“She’s positively demented,” declared the doctor. “She needs to be put where someone will take care of her.”
So it was that the “mysterious waif with the wild, haunted look in her eyes” found herself thrown into the Women’s Lunatic Asylum on Blackwell’s Island.
What she experienced in her ten days in the mad-house would irrevocably change the way the United States would treat its mentally ill.
Nellie Bly was born Elizabeth Jane Cochran on May 5, 1864, as one of 15 children in the family of Mary Jane and Michael Cochran. The family was raised in Cochran’s Mills; a town named for Michael, who had risen from the ranks of a labourer to become the owner of the local mill and the surrounding land. His hard work and determination was a source of inspiration for his family and other locals.
Tragically, Michael died when Bly was only 6. He left no will, and as such, his family could not claim the property he left behind.
Facing destitution, Mary Jane was forced to remarry to bring some stability to the 16 children she was now solely responsible for. Bly’s new stepfather was an abusive alcoholic, and the couple were soon divorced.
Bly was known as the most rebellious member of the family. As a teen, she added an ‘e’ to her surname, becoming Cochrane in an attempt to seem more sophisticated.
As her mother continued to struggle financially, Bly fought to find a way to ease her burden. She enrolled at the Indiana Normal School with the intention to become a teacher, but with no means of income, she could not pay tuition, and was forced to drop out.
Afterwards, the pair moved to Pittsburgh, where Elizabeth helped run a boarding school.
In 1885, Bly was reading the Pittsburgh Dispatch when she read a column entitled What Girls Are Good For. The foul, misogynistic piece, written by Erasmus Wilson, declared the working woman “a monstrosity” who belonged back home in the kitchen.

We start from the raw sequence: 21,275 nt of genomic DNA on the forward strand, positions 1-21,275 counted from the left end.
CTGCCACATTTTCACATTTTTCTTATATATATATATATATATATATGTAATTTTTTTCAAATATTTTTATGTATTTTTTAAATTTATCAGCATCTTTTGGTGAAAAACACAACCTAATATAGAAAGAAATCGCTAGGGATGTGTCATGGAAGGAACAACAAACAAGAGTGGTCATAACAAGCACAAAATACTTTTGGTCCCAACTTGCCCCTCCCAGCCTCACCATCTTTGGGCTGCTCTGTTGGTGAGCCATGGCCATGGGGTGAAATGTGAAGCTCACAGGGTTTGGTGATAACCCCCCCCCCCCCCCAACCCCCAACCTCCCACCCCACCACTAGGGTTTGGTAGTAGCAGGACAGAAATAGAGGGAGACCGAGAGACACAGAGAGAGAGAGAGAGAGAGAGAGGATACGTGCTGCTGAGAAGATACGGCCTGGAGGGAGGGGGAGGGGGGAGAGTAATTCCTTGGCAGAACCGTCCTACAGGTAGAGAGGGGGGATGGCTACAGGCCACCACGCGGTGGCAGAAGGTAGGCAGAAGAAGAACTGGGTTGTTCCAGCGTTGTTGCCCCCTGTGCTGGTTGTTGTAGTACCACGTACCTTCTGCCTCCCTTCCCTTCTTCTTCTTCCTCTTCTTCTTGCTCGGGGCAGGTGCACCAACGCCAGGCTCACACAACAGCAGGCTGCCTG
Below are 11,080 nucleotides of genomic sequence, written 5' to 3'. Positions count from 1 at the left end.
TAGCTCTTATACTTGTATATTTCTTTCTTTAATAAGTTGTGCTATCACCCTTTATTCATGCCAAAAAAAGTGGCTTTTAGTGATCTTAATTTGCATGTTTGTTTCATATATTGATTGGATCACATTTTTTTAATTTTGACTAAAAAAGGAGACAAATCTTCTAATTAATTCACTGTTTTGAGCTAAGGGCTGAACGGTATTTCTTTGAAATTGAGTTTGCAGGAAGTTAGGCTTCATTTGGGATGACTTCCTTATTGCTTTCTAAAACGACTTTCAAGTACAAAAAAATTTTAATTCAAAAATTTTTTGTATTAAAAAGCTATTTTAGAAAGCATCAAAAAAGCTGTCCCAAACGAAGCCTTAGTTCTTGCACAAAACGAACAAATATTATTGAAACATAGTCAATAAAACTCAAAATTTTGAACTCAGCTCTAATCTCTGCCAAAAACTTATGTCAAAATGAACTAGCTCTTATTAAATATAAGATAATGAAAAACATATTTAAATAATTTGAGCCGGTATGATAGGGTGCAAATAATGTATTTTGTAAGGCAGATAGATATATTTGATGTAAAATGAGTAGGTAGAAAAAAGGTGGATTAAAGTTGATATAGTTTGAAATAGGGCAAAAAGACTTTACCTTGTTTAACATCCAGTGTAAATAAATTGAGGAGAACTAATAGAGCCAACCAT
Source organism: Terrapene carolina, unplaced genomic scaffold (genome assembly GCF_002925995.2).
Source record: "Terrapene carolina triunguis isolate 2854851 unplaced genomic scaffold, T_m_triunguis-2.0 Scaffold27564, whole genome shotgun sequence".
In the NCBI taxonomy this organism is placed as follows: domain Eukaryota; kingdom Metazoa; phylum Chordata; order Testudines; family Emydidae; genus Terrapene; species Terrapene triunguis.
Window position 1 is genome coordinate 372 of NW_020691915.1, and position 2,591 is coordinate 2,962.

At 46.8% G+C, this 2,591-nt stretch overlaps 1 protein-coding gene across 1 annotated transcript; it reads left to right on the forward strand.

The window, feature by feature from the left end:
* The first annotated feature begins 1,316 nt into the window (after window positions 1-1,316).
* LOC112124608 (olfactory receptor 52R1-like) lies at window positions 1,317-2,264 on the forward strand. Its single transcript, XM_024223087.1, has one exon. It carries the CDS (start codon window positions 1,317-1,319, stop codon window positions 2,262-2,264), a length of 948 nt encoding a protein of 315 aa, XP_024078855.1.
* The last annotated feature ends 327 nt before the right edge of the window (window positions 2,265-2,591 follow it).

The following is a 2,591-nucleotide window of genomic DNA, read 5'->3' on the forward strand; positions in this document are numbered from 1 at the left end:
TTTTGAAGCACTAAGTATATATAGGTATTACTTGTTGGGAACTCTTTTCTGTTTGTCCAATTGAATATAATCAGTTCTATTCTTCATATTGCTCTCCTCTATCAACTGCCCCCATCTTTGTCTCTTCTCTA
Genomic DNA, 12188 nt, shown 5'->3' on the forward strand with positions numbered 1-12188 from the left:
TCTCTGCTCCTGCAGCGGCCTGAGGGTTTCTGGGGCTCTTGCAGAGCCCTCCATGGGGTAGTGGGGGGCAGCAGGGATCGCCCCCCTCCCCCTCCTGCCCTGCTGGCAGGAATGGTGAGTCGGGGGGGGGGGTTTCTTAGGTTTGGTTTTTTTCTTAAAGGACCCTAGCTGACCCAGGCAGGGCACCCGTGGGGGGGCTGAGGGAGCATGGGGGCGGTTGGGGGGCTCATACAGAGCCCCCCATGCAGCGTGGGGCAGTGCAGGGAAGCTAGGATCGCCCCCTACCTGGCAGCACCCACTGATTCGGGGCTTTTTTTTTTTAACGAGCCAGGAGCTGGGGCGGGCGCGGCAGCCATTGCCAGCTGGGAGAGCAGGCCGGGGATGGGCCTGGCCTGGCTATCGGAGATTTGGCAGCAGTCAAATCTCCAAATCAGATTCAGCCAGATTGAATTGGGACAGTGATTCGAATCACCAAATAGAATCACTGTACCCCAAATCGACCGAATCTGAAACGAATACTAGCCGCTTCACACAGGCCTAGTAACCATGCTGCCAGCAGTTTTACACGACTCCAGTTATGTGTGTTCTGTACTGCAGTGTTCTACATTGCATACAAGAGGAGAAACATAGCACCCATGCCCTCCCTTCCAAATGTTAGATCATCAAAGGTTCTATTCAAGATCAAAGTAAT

Her fiery retort, published under the name ‘Lonely Orphan Girl’, was so well crafted that editor George Madden ran an ad asking for the writer to identify themselves. When Bly arrived at the office, Madden immediately offered her a writing position. She accepted.
Madden asked her to come up with a pen name – “something nice and catchy” – to protect Bly from the ill reputation of ‘proper’ ladies who work. She chose Nellie Bly (it was meant to be Nelly, but Madden miswrote it) in reference to a popular country song.
Earning $5 a week, Bly used this platform to raise awareness of social justice issues in America. She argued in favour of labour laws that would protect the rights of working women, and supported reform to divorce law that heavily favoured men.
After a year, Bly was pressured to cover more traditional subjects for women such as fashion and society. Instead, she convinced the company to send her to Mexico, where at the age of 21 she revealed the political corruption that left so many of the country’s citizens poor. After her exposé was published, authorities forced her to return to the US. When she arrived, Bly publicly denounced Mexican leader Porfirio Diaz as a dictator.
However, it wasn’t long before she was forced back into writing about topics she cared little about.
At age 23, she resigned, and relocated to New York. She struggled to find work, and was left penniless after only four months. Some time later, she talked her way into the office of publishing mogul Joseph Pulitzer’s the New York World, and talked editors into giving her an assignment reporting on the conditions at Blackwell Island’s insane asylum.
After practicing facial expressions in front of a mirror, Bly checked into a nearby boardinghouse for the deprived. When operators asked her to go to bed, she refused, telling them she was frightened and could not remember who she was. The police were called the next day. Bly was examined by a range of doctors who proclaimed her “undoubtedly insane” before a judge concluded that she should be committed to the asylum.
Word of the “pretty crazy girl” spread throughout the media as they attempted to uncover her identity at the request of the judge, who had declared “I would stake everything on her being a good girl. I am positive she is somebody’s darling”.
Meanwhile, Bly suffered at the hands of asylum staff. “I took upon myself to enact the part of a poor, unfortunate crazy girl, and felt it my duty not to shirk any of the disagreeable results that should follow.”
She was fed broth and rancid meat, and forced to drink dirty water in eating areas smeared with the filth of other inmates. Buckets of ice cold water were poured over their heads as a means of showering, and the more dangerous patients were often tied together with ropes.